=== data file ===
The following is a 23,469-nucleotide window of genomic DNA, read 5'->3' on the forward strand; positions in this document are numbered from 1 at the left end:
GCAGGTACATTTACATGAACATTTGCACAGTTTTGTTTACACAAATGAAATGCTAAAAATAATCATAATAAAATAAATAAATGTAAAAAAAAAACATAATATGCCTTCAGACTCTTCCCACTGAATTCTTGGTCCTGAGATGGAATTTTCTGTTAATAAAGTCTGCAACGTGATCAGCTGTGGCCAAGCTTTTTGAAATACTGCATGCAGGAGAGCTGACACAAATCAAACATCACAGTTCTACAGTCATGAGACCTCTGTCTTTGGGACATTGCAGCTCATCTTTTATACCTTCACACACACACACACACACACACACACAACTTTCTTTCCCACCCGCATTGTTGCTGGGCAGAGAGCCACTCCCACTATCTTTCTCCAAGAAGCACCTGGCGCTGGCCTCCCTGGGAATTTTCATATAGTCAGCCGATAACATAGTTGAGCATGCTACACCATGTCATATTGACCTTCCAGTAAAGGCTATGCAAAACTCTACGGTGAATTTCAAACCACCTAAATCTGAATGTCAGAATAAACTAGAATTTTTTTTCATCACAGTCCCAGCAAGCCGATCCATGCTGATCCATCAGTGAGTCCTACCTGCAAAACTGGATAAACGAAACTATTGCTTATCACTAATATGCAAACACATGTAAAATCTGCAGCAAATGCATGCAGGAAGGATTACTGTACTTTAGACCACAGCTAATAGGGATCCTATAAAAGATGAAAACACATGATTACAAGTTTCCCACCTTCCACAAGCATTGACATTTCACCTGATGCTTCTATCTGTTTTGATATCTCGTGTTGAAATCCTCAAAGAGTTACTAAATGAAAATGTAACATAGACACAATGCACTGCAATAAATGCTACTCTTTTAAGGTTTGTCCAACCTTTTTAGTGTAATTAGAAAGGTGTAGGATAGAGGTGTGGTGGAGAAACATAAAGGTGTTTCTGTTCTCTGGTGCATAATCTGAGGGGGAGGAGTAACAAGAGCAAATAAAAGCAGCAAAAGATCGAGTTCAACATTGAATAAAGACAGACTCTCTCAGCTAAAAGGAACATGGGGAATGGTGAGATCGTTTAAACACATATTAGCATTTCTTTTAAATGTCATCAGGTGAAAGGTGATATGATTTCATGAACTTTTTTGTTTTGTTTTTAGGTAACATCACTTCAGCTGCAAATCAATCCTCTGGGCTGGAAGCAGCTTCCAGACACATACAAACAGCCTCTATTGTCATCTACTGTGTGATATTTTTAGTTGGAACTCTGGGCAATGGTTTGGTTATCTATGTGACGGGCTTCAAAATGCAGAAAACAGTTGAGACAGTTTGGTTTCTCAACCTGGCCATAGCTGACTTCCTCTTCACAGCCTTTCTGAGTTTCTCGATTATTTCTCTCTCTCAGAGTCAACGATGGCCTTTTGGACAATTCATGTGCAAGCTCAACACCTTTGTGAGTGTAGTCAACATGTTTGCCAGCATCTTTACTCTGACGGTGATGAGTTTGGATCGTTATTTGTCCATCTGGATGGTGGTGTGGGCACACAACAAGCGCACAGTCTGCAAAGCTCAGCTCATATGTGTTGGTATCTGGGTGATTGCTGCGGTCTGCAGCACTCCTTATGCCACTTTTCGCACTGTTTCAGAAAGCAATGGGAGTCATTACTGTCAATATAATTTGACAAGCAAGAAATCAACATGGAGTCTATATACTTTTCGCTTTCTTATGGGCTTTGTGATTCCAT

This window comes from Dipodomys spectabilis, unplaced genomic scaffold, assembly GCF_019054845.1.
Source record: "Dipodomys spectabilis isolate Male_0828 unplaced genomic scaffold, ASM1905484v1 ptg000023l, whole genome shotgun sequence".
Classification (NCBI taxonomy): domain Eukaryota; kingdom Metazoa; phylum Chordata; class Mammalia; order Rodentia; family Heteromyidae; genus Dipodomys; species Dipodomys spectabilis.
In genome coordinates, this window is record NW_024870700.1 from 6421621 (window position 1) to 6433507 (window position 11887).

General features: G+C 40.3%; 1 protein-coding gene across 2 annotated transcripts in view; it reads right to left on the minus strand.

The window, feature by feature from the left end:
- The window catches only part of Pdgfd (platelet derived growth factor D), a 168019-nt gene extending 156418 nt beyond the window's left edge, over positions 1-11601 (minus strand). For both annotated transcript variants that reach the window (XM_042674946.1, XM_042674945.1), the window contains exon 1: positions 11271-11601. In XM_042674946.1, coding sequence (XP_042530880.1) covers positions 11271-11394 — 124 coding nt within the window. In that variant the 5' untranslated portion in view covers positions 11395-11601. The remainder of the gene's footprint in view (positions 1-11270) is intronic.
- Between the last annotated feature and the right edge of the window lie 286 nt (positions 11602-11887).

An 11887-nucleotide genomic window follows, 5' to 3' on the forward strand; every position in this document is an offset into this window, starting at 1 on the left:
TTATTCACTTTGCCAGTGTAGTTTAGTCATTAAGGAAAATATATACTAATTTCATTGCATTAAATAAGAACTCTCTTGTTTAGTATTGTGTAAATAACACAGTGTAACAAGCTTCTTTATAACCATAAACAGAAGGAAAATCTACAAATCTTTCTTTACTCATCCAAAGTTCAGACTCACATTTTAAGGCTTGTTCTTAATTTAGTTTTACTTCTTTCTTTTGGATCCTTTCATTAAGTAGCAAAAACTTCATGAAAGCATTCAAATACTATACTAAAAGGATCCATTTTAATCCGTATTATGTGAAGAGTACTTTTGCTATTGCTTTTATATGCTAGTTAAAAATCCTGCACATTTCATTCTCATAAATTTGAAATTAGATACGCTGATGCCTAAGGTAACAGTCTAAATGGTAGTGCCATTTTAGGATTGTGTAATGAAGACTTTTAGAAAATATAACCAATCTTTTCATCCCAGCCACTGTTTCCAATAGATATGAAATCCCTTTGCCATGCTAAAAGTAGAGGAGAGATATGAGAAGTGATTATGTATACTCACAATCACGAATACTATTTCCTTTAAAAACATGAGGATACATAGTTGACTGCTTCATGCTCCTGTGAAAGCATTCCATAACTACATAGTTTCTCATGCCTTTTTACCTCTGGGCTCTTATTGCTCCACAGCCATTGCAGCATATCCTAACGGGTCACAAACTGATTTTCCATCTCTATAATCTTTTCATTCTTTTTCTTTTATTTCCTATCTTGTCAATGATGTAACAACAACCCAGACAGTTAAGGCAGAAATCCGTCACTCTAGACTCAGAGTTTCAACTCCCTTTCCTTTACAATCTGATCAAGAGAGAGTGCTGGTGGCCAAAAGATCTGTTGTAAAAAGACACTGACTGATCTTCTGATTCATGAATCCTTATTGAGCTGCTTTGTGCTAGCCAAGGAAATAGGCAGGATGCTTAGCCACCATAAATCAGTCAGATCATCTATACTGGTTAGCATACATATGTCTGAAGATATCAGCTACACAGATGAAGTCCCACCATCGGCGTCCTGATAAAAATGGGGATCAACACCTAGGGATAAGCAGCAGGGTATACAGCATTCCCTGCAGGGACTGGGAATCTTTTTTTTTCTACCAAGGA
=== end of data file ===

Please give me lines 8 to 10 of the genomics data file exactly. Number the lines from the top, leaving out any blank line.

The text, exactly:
The window, feature by feature from the left end:
- The window catches only part of Pdgfd (platelet derived growth factor D), a 168019-nt gene extending 156418 nt beyond the window's left edge, over positions 1-11601 (minus strand). For both annotated transcript variants that reach the window (XM_042674946.1, XM_042674945.1), the window contains exon 1: positions 11271-11601. In XM_042674946.1, coding sequence (XP_042530880.1) covers positions 11271-11394 — 124 coding nt within the window. In that variant the 5' untranslated portion in view covers positions 11395-11601. The remainder of the gene's footprint in view (positions 1-11270) is intronic.
- Between the last annotated feature and the right edge of the window lie 286 nt (positions 11602-11887).